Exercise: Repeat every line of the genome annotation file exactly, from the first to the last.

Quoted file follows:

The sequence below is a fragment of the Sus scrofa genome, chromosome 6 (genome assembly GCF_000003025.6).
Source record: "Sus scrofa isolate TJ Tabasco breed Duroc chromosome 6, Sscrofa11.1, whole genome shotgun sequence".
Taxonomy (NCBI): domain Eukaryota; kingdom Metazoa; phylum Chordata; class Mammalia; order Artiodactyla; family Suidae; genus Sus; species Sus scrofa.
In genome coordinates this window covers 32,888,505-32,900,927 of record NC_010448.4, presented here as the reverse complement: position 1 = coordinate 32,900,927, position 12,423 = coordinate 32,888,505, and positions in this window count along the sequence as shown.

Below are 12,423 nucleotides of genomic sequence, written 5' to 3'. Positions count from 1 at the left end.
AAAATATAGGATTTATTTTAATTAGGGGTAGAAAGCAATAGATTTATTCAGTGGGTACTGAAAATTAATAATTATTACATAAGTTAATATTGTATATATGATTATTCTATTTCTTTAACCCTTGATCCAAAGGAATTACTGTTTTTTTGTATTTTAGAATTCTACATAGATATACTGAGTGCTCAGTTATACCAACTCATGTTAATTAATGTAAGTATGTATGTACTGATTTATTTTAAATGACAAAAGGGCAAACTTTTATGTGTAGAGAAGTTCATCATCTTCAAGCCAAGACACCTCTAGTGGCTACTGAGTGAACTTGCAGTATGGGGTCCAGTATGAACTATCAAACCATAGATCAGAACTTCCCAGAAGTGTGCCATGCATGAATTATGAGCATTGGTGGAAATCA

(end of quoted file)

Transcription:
The sequence below is a fragment of the Sus scrofa genome, chromosome 6 (genome assembly GCF_000003025.6).
Source record: "Sus scrofa isolate TJ Tabasco breed Duroc chromosome 6, Sscrofa11.1, whole genome shotgun sequence".
Taxonomy (NCBI): domain Eukaryota; kingdom Metazoa; phylum Chordata; class Mammalia; order Artiodactyla; family Suidae; genus Sus; species Sus scrofa.
In genome coordinates this window covers 32,888,505-32,900,927 of record NC_010448.4, presented here as the reverse complement: position 1 = coordinate 32,900,927, position 12,423 = coordinate 32,888,505, and positions in this window count along the sequence as shown.

Below are 12,423 nucleotides of genomic sequence, written 5' to 3'. Positions count from 1 at the left end.
AAAATATAGGATTTATTTTAATTAGGGGTAGAAAGCAATAGATTTATTCAGTGGGTACTGAAAATTAATAATTATTACATAAGTTAATATTGTATATATGATTATTCTATTTCTTTAACCCTTGATCCAAAGGAATTACTGTTTTTTTGTATTTTAGAATTCTACATAGATATACTGAGTGCTCAGTTATACCAACTCATGTTAATTAATGTAAGTATGTATGTACTGATTTATTTTAAATGACAAAAGGGCAAACTTTTATGTGTAGAGAAGTTCATCATCTTCAAGCCAAGACACCTCTAGTGGCTACTGAGTGAACTTGCAGTATGGGGTCCAGTATGAACTATCAAACCATAGATCAGAACTTCCCAGAAGTGTGCCATGCATGAATTATGAGCATTGGTGGAAATCA